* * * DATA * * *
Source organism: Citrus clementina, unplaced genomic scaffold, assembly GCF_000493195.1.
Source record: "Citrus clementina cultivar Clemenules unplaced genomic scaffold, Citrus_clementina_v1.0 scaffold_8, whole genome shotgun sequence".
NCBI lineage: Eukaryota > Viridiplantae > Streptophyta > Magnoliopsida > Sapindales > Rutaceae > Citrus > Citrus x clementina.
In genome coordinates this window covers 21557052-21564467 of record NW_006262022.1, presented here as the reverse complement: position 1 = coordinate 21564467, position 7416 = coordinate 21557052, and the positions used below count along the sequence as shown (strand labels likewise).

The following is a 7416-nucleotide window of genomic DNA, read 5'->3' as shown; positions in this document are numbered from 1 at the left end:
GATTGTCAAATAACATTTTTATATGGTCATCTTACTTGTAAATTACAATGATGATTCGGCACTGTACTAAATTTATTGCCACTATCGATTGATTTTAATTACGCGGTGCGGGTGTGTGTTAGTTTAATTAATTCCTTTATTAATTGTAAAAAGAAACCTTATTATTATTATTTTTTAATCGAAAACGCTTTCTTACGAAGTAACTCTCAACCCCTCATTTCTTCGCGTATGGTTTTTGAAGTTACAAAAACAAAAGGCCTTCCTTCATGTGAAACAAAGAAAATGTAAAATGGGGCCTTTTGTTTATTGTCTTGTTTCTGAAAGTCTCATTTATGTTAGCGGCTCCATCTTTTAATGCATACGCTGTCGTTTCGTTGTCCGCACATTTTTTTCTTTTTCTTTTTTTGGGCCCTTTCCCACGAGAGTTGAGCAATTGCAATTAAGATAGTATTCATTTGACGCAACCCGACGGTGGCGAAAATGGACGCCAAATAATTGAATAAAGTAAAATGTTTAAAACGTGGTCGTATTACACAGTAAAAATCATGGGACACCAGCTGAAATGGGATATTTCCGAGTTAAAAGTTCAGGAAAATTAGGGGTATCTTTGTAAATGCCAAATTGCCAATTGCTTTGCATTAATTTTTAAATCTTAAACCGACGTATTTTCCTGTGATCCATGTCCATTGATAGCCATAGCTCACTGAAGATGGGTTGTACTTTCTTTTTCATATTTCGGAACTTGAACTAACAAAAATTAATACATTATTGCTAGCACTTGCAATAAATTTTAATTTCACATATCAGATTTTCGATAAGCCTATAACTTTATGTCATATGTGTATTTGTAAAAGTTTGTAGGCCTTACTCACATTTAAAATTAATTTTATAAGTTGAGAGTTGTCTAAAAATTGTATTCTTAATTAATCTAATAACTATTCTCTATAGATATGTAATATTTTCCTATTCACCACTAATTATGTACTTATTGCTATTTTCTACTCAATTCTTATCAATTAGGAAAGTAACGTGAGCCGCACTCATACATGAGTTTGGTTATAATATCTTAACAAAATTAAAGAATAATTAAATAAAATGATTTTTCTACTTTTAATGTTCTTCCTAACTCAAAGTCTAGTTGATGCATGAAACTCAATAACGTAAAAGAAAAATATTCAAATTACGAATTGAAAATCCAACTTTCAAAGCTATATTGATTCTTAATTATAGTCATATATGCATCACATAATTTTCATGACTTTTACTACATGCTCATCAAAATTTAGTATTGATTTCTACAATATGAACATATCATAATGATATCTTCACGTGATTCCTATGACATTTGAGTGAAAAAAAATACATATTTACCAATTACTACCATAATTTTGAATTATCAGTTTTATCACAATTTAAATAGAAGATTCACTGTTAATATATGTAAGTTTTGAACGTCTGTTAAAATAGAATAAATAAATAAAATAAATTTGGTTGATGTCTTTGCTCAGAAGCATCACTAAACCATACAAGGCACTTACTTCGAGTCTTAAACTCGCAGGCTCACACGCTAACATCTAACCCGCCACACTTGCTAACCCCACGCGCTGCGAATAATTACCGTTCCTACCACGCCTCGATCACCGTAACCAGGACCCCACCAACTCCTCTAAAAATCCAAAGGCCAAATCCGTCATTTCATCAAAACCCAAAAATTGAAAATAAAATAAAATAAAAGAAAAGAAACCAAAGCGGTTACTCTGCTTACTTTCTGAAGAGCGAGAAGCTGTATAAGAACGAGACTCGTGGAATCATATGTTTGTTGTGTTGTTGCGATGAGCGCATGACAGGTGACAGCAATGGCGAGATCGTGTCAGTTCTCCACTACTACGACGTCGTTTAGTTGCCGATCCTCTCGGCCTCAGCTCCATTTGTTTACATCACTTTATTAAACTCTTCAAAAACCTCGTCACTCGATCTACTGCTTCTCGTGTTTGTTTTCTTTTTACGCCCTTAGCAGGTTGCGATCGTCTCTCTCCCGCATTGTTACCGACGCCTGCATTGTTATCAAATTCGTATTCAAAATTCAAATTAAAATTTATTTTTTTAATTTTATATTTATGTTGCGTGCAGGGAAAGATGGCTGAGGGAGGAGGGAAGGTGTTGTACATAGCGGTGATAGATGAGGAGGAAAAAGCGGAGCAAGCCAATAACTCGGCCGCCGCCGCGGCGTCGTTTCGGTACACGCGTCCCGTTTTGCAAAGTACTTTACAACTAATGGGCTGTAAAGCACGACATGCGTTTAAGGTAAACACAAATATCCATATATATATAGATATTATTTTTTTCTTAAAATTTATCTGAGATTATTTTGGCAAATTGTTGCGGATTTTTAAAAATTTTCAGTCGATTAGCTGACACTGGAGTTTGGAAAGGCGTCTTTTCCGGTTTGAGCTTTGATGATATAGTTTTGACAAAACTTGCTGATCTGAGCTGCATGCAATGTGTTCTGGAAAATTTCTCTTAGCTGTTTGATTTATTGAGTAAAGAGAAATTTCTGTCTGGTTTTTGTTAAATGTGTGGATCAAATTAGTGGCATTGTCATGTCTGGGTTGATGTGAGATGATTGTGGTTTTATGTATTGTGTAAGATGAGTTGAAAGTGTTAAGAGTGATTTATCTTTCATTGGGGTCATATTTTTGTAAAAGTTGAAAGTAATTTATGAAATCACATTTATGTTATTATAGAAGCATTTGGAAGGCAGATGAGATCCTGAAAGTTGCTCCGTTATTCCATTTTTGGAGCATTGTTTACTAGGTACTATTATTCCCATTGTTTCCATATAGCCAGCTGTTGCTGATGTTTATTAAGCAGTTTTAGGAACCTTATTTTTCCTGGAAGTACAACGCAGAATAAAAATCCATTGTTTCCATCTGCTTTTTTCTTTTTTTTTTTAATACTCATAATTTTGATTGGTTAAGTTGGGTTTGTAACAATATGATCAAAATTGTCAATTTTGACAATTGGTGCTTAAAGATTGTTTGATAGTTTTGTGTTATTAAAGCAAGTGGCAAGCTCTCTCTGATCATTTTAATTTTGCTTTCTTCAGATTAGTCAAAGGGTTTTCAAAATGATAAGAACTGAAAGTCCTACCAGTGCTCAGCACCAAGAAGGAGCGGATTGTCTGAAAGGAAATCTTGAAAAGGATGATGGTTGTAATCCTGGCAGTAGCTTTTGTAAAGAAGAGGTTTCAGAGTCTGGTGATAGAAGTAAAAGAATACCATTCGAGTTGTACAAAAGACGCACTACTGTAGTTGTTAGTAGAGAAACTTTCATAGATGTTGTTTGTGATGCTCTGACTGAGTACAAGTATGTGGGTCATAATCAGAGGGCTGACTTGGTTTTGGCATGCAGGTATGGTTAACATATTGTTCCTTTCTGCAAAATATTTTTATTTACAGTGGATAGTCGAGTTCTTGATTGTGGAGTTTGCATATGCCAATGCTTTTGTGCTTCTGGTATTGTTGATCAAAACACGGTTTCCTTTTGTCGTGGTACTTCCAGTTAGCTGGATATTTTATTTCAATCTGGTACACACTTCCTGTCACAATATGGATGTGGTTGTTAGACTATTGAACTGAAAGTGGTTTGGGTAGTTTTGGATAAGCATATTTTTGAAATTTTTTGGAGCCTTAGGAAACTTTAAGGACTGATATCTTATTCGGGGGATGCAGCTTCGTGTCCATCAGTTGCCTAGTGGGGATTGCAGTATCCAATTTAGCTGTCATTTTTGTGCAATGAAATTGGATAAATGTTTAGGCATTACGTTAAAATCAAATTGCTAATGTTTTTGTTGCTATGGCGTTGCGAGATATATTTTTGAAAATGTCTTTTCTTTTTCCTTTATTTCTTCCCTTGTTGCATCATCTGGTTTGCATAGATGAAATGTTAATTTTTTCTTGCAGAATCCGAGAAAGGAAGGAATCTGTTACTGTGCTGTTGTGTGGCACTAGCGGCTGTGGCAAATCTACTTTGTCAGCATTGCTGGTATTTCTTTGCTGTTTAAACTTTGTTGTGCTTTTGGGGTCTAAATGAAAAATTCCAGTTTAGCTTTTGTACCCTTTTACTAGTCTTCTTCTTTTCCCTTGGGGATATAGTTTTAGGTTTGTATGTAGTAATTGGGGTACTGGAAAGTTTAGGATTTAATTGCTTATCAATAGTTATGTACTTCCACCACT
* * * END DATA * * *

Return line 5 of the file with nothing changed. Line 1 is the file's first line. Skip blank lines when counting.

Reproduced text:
The following is a 7416-nucleotide window of genomic DNA, read 5'->3' as shown; positions in this document are numbered from 1 at the left end: